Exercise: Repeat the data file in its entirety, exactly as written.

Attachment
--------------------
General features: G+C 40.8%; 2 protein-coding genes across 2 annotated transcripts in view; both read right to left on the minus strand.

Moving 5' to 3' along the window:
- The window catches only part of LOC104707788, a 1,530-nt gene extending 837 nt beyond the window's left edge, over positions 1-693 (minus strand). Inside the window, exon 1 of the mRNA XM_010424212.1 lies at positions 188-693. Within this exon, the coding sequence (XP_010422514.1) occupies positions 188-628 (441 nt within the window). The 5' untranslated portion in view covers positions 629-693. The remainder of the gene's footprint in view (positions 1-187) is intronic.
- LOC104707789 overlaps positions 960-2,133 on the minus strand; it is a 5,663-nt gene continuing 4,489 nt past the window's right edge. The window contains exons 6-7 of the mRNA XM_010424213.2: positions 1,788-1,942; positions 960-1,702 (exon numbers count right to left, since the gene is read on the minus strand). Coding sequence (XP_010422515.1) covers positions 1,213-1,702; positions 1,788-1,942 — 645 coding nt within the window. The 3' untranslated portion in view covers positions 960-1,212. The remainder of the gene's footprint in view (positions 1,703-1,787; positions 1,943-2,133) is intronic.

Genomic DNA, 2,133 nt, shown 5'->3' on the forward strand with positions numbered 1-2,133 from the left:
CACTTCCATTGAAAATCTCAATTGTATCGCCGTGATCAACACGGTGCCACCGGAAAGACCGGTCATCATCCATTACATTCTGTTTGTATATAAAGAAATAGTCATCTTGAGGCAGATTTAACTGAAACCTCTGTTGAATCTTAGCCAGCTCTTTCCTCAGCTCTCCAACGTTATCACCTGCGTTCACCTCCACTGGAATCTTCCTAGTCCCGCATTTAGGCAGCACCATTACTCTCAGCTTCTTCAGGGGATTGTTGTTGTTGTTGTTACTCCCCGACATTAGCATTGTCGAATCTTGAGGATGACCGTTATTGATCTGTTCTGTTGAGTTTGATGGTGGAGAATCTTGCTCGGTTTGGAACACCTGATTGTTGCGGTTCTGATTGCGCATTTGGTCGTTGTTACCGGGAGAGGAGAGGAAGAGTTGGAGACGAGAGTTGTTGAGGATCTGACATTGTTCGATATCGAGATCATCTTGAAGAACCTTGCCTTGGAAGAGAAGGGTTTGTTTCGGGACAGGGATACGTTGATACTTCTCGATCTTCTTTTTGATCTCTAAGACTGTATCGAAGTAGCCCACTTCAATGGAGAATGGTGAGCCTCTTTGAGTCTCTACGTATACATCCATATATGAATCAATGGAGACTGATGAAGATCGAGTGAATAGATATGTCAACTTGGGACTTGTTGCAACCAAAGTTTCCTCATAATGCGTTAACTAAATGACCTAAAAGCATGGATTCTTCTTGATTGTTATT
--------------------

General features: G+C 40.8%; 2 protein-coding genes across 2 annotated transcripts in view; both read right to left on the minus strand.

Moving 5' to 3' along the window:
- The window catches only part of LOC104707788, a 1,530-nt gene extending 837 nt beyond the window's left edge, over positions 1-693 (minus strand). Inside the window, exon 1 of the mRNA XM_010424212.1 lies at positions 188-693. Within this exon, the coding sequence (XP_010422514.1) occupies positions 188-628 (441 nt within the window). The 5' untranslated portion in view covers positions 629-693. The remainder of the gene's footprint in view (positions 1-187) is intronic.
- LOC104707789 overlaps positions 960-2,133 on the minus strand; it is a 5,663-nt gene continuing 4,489 nt past the window's right edge. The window contains exons 6-7 of the mRNA XM_010424213.2: positions 1,788-1,942; positions 960-1,702 (exon numbers count right to left, since the gene is read on the minus strand). Coding sequence (XP_010422515.1) covers positions 1,213-1,702; positions 1,788-1,942 — 645 coding nt within the window. The 3' untranslated portion in view covers positions 960-1,212. The remainder of the gene's footprint in view (positions 1,703-1,787; positions 1,943-2,133) is intronic.

Genomic DNA, 2,133 nt, shown 5'->3' on the forward strand with positions numbered 1-2,133 from the left:
CACTTCCATTGAAAATCTCAATTGTATCGCCGTGATCAACACGGTGCCACCGGAAAGACCGGTCATCATCCATTACATTCTGTTTGTATATAAAGAAATAGTCATCTTGAGGCAGATTTAACTGAAACCTCTGTTGAATCTTAGCCAGCTCTTTCCTCAGCTCTCCAACGTTATCACCTGCGTTCACCTCCACTGGAATCTTCCTAGTCCCGCATTTAGGCAGCACCATTACTCTCAGCTTCTTCAGGGGATTGTTGTTGTTGTTGTTACTCCCCGACATTAGCATTGTCGAATCTTGAGGATGACCGTTATTGATCTGTTCTGTTGAGTTTGATGGTGGAGAATCTTGCTCGGTTTGGAACACCTGATTGTTGCGGTTCTGATTGCGCATTTGGTCGTTGTTACCGGGAGAGGAGAGGAAGAGTTGGAGACGAGAGTTGTTGAGGATCTGACATTGTTCGATATCGAGATCATCTTGAAGAACCTTGCCTTGGAAGAGAAGGGTTTGTTTCGGGACAGGGATACGTTGATACTTCTCGATCTTCTTTTTGATCTCTAAGACTGTATCGAAGTAGCCCACTTCAATGGAGAATGGTGAGCCTCTTTGAGTCTCTACGTATACATCCATATATGAATCAATGGAGACTGATGAAGATCGAGTGAATAGATATGTCAACTTGGGACTTGTTGCAACCAAAGTTTCCTCATAATGCGTTAACTAAATGACCTAAAAGCATGGATTCTTCTTGATTGTTATT